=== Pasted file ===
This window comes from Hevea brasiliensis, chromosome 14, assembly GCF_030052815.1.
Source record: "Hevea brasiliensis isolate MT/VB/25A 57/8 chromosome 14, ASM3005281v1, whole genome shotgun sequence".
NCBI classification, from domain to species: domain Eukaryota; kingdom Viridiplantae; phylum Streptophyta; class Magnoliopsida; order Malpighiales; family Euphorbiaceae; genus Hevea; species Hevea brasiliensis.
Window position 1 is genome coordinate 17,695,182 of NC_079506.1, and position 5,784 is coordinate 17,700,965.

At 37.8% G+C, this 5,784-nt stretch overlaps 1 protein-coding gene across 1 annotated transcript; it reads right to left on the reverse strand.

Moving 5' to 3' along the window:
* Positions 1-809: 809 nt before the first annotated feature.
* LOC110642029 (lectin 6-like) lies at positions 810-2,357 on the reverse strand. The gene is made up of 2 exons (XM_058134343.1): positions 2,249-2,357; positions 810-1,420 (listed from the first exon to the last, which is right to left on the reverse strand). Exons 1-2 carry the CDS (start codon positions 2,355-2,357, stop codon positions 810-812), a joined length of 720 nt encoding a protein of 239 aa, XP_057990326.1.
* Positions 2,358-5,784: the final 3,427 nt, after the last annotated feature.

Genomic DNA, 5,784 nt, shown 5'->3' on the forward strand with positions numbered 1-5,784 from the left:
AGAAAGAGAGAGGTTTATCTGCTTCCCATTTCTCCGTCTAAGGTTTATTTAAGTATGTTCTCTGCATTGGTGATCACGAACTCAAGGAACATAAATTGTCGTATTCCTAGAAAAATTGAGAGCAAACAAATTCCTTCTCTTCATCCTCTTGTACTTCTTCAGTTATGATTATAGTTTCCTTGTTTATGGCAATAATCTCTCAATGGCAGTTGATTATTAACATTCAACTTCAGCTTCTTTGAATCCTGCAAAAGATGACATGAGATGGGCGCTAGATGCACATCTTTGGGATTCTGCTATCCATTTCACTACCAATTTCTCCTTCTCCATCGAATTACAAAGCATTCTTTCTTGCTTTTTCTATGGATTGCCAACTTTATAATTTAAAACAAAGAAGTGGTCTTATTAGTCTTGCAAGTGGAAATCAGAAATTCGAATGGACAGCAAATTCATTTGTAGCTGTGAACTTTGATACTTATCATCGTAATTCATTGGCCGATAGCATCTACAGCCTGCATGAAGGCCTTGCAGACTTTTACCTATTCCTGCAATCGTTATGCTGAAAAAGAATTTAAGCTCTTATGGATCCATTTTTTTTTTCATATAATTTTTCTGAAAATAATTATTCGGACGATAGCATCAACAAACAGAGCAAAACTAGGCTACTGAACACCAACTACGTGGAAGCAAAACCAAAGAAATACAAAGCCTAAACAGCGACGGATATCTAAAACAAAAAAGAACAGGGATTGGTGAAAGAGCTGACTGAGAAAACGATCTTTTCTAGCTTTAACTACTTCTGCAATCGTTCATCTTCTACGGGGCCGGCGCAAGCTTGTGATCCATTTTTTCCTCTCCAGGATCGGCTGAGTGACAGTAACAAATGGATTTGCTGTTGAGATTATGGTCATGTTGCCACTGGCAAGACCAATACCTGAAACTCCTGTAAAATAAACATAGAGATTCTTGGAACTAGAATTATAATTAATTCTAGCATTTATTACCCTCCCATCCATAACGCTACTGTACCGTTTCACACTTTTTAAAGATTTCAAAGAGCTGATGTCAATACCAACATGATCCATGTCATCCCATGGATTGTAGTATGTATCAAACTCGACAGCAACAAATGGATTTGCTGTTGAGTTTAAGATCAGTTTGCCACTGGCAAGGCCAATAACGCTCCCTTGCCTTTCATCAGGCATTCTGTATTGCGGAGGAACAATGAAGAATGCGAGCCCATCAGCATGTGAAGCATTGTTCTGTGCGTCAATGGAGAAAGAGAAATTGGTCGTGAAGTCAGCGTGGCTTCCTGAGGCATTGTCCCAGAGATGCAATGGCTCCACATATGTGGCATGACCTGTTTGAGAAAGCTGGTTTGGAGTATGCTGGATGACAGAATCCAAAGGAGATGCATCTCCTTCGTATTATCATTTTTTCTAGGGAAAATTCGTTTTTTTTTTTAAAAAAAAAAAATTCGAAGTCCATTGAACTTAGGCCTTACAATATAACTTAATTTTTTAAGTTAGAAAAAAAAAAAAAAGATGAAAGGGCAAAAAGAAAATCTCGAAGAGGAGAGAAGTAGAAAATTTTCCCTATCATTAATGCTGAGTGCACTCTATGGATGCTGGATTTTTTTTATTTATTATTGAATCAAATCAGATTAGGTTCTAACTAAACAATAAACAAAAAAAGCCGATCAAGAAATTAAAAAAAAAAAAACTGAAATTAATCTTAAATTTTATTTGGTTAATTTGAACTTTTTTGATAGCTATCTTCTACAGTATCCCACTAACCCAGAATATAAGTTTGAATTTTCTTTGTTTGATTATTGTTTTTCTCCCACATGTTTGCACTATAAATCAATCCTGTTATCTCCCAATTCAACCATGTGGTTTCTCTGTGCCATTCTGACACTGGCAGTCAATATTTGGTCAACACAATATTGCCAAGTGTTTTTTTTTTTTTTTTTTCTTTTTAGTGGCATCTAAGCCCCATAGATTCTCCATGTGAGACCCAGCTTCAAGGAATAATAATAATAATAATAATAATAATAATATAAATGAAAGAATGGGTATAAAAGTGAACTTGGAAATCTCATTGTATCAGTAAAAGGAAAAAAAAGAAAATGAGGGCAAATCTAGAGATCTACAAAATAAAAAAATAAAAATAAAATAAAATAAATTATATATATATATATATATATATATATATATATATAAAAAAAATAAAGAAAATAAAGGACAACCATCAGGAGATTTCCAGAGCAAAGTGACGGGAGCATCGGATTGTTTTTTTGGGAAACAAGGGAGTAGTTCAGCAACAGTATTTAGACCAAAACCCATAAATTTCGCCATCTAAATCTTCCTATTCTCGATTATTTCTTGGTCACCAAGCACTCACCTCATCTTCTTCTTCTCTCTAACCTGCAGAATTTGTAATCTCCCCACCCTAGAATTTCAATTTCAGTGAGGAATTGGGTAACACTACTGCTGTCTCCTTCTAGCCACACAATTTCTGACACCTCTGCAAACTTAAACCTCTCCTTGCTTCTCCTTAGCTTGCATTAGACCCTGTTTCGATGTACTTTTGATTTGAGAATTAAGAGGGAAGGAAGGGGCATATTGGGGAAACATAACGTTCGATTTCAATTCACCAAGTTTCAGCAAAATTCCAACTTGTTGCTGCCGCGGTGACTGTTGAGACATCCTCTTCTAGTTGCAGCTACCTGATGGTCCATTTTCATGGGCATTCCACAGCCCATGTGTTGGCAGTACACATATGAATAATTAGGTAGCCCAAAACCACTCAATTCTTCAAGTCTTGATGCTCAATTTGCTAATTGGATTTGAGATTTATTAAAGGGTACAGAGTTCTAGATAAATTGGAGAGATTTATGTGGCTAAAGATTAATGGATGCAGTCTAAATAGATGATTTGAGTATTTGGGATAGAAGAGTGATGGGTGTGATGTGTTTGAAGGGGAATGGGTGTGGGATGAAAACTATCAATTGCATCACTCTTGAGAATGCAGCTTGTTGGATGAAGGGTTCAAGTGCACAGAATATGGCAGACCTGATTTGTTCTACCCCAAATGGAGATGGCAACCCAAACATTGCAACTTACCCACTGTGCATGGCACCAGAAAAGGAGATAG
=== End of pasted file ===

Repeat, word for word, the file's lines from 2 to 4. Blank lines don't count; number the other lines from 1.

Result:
Source record: "Hevea brasiliensis isolate MT/VB/25A 57/8 chromosome 14, ASM3005281v1, whole genome shotgun sequence".
NCBI classification, from domain to species: domain Eukaryota; kingdom Viridiplantae; phylum Streptophyta; class Magnoliopsida; order Malpighiales; family Euphorbiaceae; genus Hevea; species Hevea brasiliensis.
Window position 1 is genome coordinate 17,695,182 of NC_079506.1, and position 5,784 is coordinate 17,700,965.